MP David Lammy apologises over nuisance calls
Labour MP David Lammy has apologised "unreservedly" after being fined £5,000 for instigating nuisance calls urging people to back his London mayoral bid.
The 35,629 calls played a recorded message urging support for his failed campaign to be Labour's candidate.
Information Commissioner Christopher Graham said the same rules apply to canvassing for votes as apply "to offering a discount on double glazing".
People getting Mr Lammy's calls had not given permission to receive them.
This meant, according to the Information Commissioner's Office investigation, Mr Lammy had broken the rules set out in the Privacy and Electronic Communication Regulations.
Mr Graham said: "If you want to call someone in this way, you must follow these rules. Mr Lammy did not, and that is why he has been fined.
"It's not good enough to assume the people you're contacting probably won't mind. The law requires you to have permission before making calls with recorded messages. And if the law isn't followed, the regulator will act."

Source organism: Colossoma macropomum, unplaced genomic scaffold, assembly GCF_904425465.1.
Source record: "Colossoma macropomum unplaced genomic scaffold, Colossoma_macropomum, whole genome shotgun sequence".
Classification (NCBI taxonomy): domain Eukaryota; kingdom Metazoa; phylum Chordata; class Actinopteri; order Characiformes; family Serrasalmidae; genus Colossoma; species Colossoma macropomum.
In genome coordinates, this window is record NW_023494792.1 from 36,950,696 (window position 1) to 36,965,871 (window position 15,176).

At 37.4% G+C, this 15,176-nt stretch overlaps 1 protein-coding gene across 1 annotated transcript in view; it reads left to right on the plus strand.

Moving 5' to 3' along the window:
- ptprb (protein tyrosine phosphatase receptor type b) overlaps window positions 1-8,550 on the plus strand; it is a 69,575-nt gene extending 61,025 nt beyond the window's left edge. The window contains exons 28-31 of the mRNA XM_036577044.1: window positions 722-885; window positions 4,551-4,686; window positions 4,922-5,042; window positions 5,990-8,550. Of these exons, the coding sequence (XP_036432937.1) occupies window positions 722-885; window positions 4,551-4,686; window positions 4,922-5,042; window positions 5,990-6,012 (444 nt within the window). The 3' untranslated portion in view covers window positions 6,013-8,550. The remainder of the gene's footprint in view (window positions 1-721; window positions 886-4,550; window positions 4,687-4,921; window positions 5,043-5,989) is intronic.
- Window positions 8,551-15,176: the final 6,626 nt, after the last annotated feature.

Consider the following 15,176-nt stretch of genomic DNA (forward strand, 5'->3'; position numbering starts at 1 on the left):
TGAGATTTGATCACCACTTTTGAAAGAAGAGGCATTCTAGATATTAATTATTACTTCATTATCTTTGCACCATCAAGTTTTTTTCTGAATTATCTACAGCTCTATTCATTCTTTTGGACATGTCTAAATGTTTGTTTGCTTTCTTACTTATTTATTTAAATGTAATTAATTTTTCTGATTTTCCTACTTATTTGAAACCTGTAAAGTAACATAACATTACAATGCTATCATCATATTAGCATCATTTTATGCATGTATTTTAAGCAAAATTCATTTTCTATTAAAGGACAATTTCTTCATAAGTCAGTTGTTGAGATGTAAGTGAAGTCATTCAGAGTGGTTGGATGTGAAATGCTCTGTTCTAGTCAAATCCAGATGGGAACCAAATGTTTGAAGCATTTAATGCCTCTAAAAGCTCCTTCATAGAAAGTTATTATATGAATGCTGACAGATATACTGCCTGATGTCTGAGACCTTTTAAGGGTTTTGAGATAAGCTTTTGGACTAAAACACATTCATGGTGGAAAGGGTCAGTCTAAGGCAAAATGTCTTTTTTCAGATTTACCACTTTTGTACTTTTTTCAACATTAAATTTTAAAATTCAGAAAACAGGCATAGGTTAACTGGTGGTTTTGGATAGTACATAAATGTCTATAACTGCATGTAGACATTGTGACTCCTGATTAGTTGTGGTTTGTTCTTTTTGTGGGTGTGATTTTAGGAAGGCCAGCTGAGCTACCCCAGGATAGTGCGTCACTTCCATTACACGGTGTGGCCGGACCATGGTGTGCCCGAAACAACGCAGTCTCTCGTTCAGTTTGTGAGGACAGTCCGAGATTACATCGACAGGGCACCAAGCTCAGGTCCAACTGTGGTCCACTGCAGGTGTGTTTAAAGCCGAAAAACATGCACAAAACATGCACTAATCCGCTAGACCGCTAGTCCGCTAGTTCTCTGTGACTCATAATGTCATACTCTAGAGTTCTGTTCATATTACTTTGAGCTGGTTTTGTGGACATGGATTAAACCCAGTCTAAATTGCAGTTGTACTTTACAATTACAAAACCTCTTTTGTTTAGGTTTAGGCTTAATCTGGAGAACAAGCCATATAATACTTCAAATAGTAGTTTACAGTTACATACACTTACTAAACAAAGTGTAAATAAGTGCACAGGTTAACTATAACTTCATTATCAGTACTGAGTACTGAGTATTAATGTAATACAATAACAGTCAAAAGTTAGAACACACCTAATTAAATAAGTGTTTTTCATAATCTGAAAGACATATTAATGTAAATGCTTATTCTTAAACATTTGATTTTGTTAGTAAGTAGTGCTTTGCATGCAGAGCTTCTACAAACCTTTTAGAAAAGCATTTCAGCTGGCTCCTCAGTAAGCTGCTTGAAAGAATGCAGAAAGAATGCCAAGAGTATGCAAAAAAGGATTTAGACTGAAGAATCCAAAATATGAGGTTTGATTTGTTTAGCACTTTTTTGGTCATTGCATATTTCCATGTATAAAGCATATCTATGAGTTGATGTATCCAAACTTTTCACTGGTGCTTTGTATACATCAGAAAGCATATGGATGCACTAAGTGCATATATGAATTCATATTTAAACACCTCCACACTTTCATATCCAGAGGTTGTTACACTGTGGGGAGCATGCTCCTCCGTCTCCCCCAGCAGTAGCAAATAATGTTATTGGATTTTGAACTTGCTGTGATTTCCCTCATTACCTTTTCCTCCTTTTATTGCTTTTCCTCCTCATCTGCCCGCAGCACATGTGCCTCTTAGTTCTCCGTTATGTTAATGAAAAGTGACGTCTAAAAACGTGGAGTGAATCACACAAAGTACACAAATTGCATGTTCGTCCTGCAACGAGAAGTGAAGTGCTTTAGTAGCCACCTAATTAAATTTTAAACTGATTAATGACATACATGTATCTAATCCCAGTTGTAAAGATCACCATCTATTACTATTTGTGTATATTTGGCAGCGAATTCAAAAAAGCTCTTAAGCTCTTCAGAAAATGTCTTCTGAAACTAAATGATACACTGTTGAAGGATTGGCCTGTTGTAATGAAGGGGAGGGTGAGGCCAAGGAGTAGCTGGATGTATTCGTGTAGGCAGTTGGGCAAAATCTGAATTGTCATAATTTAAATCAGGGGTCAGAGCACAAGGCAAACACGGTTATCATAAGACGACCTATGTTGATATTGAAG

The calls were made in August 2015 using contact details of party members provided by the Labour Party. Mr Lammy did not make the additional checks necessary to ensure he was able to contact the people with recorded messages, the watchdog said.
Mr Graham said: "Mr Lammy's team should have known there were special controls in place around calls with recorded messages. Not only have we published detailed guidance on political campaigning on our website, but we have contacted political parties directly to remind them of the rules."
Mr Lammy came fourth in the contest last year to become Labour's candidate in the forthcoming London mayoral elections with 9.4% of first preferences.
He said: "I fully accept the Information Commissioner's decision and apologise unreservedly to any Labour Party member or registered supporter that felt upset at receiving an automated call from my campaign.
"If I had known that additional permission was required to make automated calls then I would have sought it before any calls were made."